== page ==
Relationship between Sarcopenia and mTOR Pathway in Patients with Colorectal Cancer: Preliminary Report

Nutr Cancer. 2019;71(1):172-177. doi: 10.1080/01635581.2018.1540716. Epub 2019 Jan 20.


Sarcopenia is a syndrome characterized by loss of muscle mass and strength that impacts clinical outcomes and mortality in cancer patients. Although the molecular pathways involved in sarcopenia are not fully elucidated, the decrease in protein synthesis rate appears to be one of the most important events. The objective of this study was to investigate the relationship between sarcopenia and mTOR signaling pathway in patients undergoing colorectal resection surgery. Three groups of patients were assessed: 1) the control group (no cancer, no sarcopenia), 2) the cancer non-sarcopenic group and 3) the cancer sarcopenic group. All individuals were evaluated in relation to presence of sarcopenia and mTOR signaling pathway. Sarcopenia was evaluated by the combination of low muscle mass and low muscle strength, measured using computerized tomography images, and hand grip strength, respectively. Rectus abdominis muscle biopsy was performed at the time of surgery. mTOR pathway was analyzed by MILLIPLEX Map Kit Phospho/total mTOR 2-Plex Magnetic Bead Panel. Results were presented by phosphor/total mTOR ratio. Independent T test, Kruskal-Wallis test, and Dunn-Bonferroni post hoc were performed for statistical analysis and P < 0.05 was considered. Thirty-six patients and five controls were evaluated. A total of 13 cancer patients (36.1%) had sarcopenia. The phospho/total mTOR ratio was different between the control group (0.167 MFI) and the cancer non-sarcopenic group (0.055 MFI) (P = 0.026) as well as between the control group (0.167 MFI) and the cancer sarcopenic group (0.0049 MFI) (P = 0.041). No difference was observed on the median phospho/total mTOR ratio between the cancer groups (P > 0.05). More research is needed to extrapolate these results.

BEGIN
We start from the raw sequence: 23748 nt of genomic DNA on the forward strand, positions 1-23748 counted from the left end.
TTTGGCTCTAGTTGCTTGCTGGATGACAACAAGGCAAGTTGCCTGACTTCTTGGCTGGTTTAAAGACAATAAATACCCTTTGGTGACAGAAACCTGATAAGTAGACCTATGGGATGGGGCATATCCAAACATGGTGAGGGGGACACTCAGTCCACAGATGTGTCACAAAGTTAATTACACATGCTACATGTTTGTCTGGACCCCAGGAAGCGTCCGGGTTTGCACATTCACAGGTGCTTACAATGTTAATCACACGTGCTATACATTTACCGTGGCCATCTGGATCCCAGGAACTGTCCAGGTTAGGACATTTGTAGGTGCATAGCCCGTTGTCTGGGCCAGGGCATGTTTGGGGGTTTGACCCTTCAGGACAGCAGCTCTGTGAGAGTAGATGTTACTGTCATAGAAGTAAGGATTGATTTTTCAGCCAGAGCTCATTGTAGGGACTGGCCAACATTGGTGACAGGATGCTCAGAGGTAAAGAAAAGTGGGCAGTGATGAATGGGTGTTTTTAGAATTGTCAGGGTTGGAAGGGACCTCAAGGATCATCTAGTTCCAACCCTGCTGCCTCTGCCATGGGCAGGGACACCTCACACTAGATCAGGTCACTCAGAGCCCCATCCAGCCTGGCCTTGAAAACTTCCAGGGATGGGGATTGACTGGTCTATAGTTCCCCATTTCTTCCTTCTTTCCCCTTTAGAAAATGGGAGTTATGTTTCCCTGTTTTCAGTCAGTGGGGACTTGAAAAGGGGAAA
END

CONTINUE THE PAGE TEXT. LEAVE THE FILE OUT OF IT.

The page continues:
Publication types

  • Research Support, Non-U.S. Gov't

MeSH terms

  • Aged
  • Case-Control Studies
  • Colorectal Neoplasms / complications*
  • Female
  • Hand Strength
  • Humans
  • Male
  • Middle Aged
  • Sarcopenia / etiology*
  • Signal Transduction / physiology
  • TOR Serine-Threonine Kinases / physiology*


  • MTOR protein, human
  • TOR Serine-Threonine Kinases